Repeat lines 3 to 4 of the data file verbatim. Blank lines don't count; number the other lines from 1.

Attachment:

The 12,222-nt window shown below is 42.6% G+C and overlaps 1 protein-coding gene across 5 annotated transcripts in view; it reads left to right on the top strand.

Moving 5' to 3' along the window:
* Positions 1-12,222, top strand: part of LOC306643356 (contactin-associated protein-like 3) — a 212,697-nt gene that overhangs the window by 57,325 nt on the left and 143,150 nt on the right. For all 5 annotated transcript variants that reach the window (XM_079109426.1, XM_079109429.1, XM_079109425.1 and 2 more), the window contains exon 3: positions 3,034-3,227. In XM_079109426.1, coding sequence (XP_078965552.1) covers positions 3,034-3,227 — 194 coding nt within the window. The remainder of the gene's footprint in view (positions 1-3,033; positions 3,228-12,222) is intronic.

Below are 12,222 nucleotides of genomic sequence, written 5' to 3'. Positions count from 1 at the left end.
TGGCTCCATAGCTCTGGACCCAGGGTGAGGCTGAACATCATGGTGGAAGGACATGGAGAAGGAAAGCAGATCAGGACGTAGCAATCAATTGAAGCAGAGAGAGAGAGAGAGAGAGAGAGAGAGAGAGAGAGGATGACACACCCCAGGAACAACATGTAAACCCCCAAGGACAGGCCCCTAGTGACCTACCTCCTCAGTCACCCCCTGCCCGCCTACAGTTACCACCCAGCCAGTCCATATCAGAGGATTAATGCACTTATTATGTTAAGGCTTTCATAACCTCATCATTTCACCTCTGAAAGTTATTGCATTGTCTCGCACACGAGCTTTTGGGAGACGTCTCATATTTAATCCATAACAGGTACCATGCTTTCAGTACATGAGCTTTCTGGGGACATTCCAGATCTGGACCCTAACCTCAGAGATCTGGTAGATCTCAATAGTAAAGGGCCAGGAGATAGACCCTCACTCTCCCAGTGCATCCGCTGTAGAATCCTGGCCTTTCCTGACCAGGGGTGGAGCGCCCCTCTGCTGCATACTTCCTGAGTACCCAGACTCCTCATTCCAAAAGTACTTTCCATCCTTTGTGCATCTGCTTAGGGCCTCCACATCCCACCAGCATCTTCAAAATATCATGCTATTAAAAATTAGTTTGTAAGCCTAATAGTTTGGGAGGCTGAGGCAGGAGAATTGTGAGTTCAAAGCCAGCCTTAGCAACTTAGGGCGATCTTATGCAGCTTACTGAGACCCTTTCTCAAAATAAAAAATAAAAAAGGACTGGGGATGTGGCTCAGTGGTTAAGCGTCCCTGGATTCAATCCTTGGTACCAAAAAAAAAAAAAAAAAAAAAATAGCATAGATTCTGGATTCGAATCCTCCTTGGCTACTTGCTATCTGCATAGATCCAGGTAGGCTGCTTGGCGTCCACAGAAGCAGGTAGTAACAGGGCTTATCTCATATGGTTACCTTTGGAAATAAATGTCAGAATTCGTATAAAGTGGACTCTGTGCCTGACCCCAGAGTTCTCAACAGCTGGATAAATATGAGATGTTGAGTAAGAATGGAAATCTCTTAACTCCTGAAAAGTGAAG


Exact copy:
* Positions 1-12,222, top strand: part of LOC306643356 (contactin-associated protein-like 3) — a 212,697-nt gene that overhangs the window by 57,325 nt on the left and 143,150 nt on the right. For all 5 annotated transcript variants that reach the window (XM_079109426.1, XM_079109429.1, XM_079109425.1 and 2 more), the window contains exon 3: positions 3,034-3,227. In XM_079109426.1, coding sequence (XP_078965552.1) covers positions 3,034-3,227 — 194 coding nt within the window. The remainder of the gene's footprint in view (positions 1-3,033; positions 3,228-12,222) is intronic.

Below are 12,222 nucleotides of genomic sequence, written 5' to 3'. Positions count from 1 at the left end.